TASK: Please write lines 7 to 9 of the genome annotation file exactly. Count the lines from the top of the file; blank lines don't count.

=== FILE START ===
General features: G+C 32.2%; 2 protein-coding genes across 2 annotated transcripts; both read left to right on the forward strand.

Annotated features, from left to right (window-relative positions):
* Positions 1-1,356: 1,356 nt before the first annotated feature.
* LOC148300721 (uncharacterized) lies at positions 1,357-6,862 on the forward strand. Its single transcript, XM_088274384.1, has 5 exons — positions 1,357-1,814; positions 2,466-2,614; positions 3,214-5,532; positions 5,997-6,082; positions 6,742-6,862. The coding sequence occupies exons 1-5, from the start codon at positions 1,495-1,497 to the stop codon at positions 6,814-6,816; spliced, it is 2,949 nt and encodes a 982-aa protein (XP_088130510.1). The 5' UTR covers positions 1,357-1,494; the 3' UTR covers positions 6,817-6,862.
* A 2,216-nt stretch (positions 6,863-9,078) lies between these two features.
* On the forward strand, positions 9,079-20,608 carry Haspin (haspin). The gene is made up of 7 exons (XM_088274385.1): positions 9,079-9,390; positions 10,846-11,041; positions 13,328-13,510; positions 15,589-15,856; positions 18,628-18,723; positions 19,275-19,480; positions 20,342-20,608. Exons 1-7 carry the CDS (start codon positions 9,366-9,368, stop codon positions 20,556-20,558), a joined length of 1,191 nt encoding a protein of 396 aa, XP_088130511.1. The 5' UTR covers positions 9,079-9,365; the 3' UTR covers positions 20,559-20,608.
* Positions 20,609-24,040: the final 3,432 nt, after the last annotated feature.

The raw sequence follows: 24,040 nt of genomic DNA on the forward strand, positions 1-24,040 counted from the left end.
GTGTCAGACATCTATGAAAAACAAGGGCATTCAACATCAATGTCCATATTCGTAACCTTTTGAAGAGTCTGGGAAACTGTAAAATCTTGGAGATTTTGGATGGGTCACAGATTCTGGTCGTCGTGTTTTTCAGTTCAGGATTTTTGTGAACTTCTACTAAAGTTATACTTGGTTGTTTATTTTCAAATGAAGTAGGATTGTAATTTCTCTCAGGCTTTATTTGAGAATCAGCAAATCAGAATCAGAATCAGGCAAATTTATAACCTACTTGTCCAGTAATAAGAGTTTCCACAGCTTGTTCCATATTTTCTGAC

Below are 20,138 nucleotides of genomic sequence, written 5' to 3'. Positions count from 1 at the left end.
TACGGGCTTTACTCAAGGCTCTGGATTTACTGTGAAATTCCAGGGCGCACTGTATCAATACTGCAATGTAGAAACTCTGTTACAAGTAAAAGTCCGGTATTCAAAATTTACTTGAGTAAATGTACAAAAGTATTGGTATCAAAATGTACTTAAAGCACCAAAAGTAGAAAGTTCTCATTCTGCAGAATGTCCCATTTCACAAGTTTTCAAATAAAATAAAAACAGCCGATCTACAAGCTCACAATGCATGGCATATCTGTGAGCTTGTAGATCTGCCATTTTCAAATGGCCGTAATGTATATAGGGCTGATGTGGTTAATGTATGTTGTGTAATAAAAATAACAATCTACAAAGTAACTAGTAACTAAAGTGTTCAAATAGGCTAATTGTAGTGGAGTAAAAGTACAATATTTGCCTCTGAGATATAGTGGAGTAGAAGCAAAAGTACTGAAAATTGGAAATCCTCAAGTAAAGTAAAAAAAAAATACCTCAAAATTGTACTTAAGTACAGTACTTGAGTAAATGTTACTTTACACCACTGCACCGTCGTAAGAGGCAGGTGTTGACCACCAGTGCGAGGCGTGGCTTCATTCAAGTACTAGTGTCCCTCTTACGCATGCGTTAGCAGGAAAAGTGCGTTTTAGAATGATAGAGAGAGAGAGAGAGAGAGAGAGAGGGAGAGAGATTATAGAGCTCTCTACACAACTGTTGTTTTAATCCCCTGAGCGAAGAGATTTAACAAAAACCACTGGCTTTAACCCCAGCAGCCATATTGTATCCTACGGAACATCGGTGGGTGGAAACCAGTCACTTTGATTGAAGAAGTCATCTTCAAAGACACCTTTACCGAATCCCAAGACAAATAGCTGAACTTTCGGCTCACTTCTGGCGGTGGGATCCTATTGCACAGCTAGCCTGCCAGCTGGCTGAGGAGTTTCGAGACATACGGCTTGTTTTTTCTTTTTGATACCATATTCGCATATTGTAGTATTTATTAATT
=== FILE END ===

* Positions 20,609-24,040: the final 3,432 nt, after the last annotated feature.

The raw sequence follows: 24,040 nt of genomic DNA on the forward strand, positions 1-24,040 counted from the left end.
GTGTCAGACATCTATGAAAAACAAGGGCATTCAACATCAATGTCCATATTCGTAACCTTTTGAAGAGTCTGGGAAACTGTAAAATCTTGGAGATTTTGGATGGGTCACAGATTCTGGTCGTCGTGTTTTTCAGTTCAGGATTTTTGTGAACTTCTACTAAAGTTATACTTGGTTGTTTATTTTCAAATGAAGTAGGATTGTAATTTCTCTCAGGCTTTATTTGAGAATCAGCAAATCAGAATCAGAATCAGGCAAATTTATAACCTACTTGTCCAGTAATAAGAGTTTCCACAGCTTGTTCCATATTTTCTGAC